The French government, adopting a position which it would once have called populist, wants a more significant intervention from the ECB in the purchase of public debt. The Bundesbank reckons it has already exceeded its remit in buying up part of the debts of euro countries in trouble, and still refuses, in spite of the crisis, to leave the ordoliberal [neoliberal] path. Where does that leave the euro?
by Trevor Evans (Red Pepper, March 2012, pgs. 15-17)
Trevor Evans here outlines a way out of the “highly authoritarian” EU response to the debt crisis, in which democratic control of countries over economic policy has essentially been suspended for countries like Greece and Portugal. Instead, he points to a set of proposals from EuroMemo, a group of alternative economists, that call for a coordinated European response:
The current situation is unsustainable. Peripheral countries are confronted with the prospect of prolonged austerity and mass unemployment. But for a small country like Greece to leave the euro area would expose it to massive economic disruption and lead to a further large fall in living standards.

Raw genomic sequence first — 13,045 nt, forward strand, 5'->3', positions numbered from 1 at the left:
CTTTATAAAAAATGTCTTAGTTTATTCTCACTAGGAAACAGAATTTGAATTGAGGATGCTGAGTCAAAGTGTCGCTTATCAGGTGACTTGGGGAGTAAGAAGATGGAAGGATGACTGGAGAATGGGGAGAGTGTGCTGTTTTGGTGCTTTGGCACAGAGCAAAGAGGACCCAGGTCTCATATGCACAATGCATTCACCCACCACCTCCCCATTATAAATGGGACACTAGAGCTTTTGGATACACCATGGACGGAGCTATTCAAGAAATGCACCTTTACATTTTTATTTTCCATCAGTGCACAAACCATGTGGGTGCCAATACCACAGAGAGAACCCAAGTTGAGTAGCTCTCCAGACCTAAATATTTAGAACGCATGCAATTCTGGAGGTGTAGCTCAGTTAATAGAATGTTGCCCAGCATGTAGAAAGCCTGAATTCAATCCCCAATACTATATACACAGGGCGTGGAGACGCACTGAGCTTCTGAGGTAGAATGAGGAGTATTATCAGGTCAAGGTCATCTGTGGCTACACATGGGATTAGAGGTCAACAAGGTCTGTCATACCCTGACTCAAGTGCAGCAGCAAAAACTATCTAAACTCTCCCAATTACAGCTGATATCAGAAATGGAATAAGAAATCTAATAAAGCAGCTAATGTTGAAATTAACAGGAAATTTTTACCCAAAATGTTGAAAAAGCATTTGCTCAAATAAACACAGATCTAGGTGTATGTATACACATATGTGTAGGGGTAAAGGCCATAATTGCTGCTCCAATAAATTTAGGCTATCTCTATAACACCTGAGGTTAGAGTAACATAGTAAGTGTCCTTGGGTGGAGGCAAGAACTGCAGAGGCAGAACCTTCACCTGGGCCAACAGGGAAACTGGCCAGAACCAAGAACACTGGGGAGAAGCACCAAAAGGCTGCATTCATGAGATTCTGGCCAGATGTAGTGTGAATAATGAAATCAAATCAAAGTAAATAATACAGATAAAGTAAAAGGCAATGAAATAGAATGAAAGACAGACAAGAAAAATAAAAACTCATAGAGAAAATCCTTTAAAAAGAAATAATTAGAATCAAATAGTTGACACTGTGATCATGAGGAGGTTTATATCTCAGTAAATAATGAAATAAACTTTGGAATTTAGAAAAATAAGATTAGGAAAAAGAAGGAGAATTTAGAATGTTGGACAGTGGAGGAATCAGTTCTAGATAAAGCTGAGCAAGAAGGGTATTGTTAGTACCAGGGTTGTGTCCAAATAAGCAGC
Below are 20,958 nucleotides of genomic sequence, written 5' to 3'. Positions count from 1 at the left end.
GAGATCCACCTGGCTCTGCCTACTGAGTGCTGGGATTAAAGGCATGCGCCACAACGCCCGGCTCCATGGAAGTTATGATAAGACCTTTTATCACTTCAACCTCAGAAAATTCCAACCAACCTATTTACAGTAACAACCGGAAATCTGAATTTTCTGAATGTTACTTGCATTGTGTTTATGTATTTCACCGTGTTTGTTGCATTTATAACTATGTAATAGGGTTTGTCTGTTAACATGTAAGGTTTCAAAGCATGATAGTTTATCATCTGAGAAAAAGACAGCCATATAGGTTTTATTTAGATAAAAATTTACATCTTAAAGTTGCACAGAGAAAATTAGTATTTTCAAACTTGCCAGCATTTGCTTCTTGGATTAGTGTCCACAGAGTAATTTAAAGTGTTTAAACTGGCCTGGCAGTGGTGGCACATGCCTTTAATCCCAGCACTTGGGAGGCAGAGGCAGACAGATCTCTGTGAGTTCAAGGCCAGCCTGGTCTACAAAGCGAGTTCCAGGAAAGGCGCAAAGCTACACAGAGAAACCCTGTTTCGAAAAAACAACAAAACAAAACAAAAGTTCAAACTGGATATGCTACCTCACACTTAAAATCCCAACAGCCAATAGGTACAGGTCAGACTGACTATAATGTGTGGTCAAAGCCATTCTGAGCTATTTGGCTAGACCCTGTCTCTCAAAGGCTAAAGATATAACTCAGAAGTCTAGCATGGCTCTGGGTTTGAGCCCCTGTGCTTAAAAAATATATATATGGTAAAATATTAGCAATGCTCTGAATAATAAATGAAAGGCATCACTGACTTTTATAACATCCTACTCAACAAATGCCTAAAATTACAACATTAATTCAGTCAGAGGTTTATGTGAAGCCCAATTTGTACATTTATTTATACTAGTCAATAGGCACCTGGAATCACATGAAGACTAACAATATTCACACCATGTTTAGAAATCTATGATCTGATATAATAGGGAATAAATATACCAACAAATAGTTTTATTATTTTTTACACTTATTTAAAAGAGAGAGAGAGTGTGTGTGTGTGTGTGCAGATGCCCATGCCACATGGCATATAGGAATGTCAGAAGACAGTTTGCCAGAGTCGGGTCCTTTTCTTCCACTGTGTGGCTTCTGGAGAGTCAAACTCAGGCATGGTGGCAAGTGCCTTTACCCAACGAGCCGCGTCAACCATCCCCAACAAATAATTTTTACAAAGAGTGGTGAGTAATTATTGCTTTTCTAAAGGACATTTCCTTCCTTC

EuroMemo argues for a coordinated European response. In place of the current German-dominated axis with France, there should be a strengthened European economic government that is subject to effective democratic control. This will require a significant strengthening of the role of the European Parliament. But it will also be important to develop support for progressive European policies among the citizens of the EU.
The Euromemorandum proposals have received support and been drawn on to a varying extent in different member states by unions, social movements including Attac, left parties including the German Die Linke and the Greek Synaspismos, and the left wing of some social democratic and green parties. The proposals should now be developed through a deepened interchange between progressive economists and movement activists and used to help build European-wide support for a fundamental change in the direction of EU policy. (17)